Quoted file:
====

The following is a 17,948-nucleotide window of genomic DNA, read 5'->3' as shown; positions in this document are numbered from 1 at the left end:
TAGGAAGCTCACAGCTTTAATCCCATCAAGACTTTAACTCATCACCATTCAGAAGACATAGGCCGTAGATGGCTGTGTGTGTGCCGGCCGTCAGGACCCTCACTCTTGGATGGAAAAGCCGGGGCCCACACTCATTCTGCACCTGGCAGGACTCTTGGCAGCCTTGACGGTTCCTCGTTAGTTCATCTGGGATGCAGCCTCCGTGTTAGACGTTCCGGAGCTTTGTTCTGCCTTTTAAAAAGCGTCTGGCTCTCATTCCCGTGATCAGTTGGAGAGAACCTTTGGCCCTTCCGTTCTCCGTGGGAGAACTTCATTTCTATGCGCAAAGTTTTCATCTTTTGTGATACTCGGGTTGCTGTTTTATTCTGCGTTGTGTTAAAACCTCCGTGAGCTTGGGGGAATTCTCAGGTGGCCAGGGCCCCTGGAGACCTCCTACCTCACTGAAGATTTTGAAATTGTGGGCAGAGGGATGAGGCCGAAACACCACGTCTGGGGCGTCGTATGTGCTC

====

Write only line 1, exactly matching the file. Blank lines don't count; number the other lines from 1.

The following is a 17,948-nucleotide window of genomic DNA, read 5'->3' as shown; positions in this document are numbered from 1 at the left end: